Of course, with fewer than half of the NEU’s members voting in favour of strikes and other unions not meeting the threshold for action, there will be thousands of teachers who do not intend to walk out and will support heads and leaders in keeping schools open. I am hugely grateful to those teachers for the support they will provide to children next week.
On the top of my in-tray when I became Education Secretary last October was a letter from the unions, calling for a £2 billion increase to school funding next year and the year after. At the Autumn Statement, that’s exactly what we delivered, demonstrating education as a top priority for this government.
In fact, our investment means that school funding will be higher, in real terms, than ever before. The NEU’s own campaigning website proclaims proudly that “our campaign worked”.
On pay this year, teachers saw the biggest pay award for 30 years – up to an 8.9 per cent increase to starting salaries and a five per cent increase for more experienced staff. Starting salaries remain on track to reach £30,000 this September.
Heading towards common ground
One of the reasons the £2 billion funding increase met the unions’ demands is that it fully funds those pay rises – something I don’t think is always being made clear to parents, schools and teachers.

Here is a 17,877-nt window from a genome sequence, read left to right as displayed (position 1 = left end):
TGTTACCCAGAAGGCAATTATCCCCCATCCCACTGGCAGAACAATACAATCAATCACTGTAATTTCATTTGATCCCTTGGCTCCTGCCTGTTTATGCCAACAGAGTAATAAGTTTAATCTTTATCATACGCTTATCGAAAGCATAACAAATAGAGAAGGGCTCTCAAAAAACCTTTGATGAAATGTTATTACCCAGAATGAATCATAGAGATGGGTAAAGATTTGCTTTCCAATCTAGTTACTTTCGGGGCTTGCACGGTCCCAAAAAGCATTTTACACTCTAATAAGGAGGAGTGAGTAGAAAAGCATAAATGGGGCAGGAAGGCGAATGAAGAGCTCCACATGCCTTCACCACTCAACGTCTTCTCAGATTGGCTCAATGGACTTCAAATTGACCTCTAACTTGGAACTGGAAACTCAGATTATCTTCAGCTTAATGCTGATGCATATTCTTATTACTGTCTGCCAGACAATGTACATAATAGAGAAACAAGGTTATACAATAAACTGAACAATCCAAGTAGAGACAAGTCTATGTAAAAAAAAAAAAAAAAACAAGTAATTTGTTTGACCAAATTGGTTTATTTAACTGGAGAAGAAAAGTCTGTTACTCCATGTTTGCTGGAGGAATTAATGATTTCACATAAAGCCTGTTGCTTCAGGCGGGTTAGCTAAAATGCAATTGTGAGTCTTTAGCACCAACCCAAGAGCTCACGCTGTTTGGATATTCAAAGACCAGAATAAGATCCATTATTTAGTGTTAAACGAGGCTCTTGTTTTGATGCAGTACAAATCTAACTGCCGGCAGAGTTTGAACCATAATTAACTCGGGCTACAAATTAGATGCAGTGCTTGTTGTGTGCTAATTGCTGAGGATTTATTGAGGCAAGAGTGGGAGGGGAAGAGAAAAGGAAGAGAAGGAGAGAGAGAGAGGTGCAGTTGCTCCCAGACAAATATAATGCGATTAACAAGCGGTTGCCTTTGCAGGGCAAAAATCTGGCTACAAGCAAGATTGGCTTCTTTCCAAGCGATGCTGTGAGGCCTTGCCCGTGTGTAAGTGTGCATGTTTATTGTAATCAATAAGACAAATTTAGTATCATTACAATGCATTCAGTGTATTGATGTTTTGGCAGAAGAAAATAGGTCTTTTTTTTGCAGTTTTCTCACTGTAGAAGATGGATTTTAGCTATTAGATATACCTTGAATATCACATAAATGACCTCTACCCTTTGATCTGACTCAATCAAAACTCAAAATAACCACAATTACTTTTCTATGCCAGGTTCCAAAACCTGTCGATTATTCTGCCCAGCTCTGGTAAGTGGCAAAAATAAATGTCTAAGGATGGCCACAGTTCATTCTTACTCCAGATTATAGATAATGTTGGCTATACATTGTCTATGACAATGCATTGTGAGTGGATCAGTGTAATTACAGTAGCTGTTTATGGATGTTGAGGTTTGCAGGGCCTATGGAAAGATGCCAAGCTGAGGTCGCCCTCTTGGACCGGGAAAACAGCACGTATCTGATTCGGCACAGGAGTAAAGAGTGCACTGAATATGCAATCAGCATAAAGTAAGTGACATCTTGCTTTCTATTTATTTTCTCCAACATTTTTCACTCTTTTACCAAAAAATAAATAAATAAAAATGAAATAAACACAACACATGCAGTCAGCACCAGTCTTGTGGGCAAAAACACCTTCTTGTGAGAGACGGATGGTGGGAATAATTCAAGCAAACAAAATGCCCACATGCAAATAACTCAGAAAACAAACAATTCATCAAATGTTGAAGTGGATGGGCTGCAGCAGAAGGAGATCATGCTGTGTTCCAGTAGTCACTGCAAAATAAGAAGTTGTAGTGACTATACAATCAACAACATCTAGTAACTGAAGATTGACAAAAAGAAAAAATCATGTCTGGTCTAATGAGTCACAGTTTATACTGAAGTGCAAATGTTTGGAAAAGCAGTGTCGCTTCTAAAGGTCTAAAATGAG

In reality, the majority of classroom teachers will see far greater salary rises as a result of moving up the pay scale every year. The Government’s pay award simply reflects the increase teachers receive if they stand still.
Indeed, 60 per cent of classroom teachers, excluding those who are already at the top of the pay band, will have had pay increases of up to 15.9 per cent this year. Teachers also benefit from a 23.6 per cent employer contributory pension.
As I said before, I will be meeting union leaders again on Monday to continue the constructive discussions we have been having over recent weeks, including over the pay awards for next year and important issues like workload. I remain optimistic we are heading towards finding common ground.
There is nothing more important than protecting our children’s education and wellbeing. The Government, and I as Education Secretary, will do everything in our power to do just that. I urge our unions to do the same.